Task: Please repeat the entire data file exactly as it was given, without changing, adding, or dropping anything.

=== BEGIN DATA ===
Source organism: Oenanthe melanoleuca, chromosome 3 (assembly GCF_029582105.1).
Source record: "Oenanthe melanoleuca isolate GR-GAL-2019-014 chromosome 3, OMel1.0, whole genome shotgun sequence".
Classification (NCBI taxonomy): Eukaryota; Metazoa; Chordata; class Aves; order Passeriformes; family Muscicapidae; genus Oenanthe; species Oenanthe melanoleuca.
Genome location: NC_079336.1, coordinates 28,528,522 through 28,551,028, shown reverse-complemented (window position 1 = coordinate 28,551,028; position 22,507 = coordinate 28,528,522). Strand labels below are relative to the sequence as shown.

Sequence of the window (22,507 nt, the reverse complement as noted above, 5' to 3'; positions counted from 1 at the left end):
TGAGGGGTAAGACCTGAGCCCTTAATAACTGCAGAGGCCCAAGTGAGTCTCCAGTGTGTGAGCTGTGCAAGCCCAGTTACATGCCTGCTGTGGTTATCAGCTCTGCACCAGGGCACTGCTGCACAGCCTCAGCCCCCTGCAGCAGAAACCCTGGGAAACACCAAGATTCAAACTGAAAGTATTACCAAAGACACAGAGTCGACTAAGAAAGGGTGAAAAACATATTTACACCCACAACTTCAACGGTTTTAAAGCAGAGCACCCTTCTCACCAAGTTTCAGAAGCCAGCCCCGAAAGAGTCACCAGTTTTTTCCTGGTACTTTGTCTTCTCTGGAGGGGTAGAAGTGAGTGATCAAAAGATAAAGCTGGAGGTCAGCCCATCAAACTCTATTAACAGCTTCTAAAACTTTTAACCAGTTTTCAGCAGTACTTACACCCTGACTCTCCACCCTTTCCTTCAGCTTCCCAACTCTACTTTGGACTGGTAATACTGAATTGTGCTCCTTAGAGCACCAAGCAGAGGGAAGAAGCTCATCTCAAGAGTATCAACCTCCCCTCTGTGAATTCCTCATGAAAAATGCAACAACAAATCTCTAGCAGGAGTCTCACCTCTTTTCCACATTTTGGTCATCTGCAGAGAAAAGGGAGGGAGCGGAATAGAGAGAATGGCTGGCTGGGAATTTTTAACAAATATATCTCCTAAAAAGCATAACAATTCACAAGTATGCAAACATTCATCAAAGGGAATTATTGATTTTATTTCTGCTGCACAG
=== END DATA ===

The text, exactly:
Source organism: Oenanthe melanoleuca, chromosome 3 (assembly GCF_029582105.1).
Source record: "Oenanthe melanoleuca isolate GR-GAL-2019-014 chromosome 3, OMel1.0, whole genome shotgun sequence".
Classification (NCBI taxonomy): Eukaryota; Metazoa; Chordata; class Aves; order Passeriformes; family Muscicapidae; genus Oenanthe; species Oenanthe melanoleuca.
Genome location: NC_079336.1, coordinates 28,528,522 through 28,551,028, shown reverse-complemented (window position 1 = coordinate 28,551,028; position 22,507 = coordinate 28,528,522). Strand labels below are relative to the sequence as shown.

Sequence of the window (22,507 nt, the reverse complement as noted above, 5' to 3'; positions counted from 1 at the left end):
TGAGGGGTAAGACCTGAGCCCTTAATAACTGCAGAGGCCCAAGTGAGTCTCCAGTGTGTGAGCTGTGCAAGCCCAGTTACATGCCTGCTGTGGTTATCAGCTCTGCACCAGGGCACTGCTGCACAGCCTCAGCCCCCTGCAGCAGAAACCCTGGGAAACACCAAGATTCAAACTGAAAGTATTACCAAAGACACAGAGTCGACTAAGAAAGGGTGAAAAACATATTTACACCCACAACTTCAACGGTTTTAAAGCAGAGCACCCTTCTCACCAAGTTTCAGAAGCCAGCCCCGAAAGAGTCACCAGTTTTTTCCTGGTACTTTGTCTTCTCTGGAGGGGTAGAAGTGAGTGATCAAAAGATAAAGCTGGAGGTCAGCCCATCAAACTCTATTAACAGCTTCTAAAACTTTTAACCAGTTTTCAGCAGTACTTACACCCTGACTCTCCACCCTTTCCTTCAGCTTCCCAACTCTACTTTGGACTGGTAATACTGAATTGTGCTCCTTAGAGCACCAAGCAGAGGGAAGAAGCTCATCTCAAGAGTATCAACCTCCCCTCTGTGAATTCCTCATGAAAAATGCAACAACAAATCTCTAGCAGGAGTCTCACCTCTTTTCCACATTTTGGTCATCTGCAGAGAAAAGGGAGGGAGCGGAATAGAGAGAATGGCTGGCTGGGAATTTTTAACAAATATATCTCCTAAAAAGCATAACAATTCACAAGTATGCAAACATTCATCAAAGGGAATTATTGATTTTATTTCTGCTGCACAG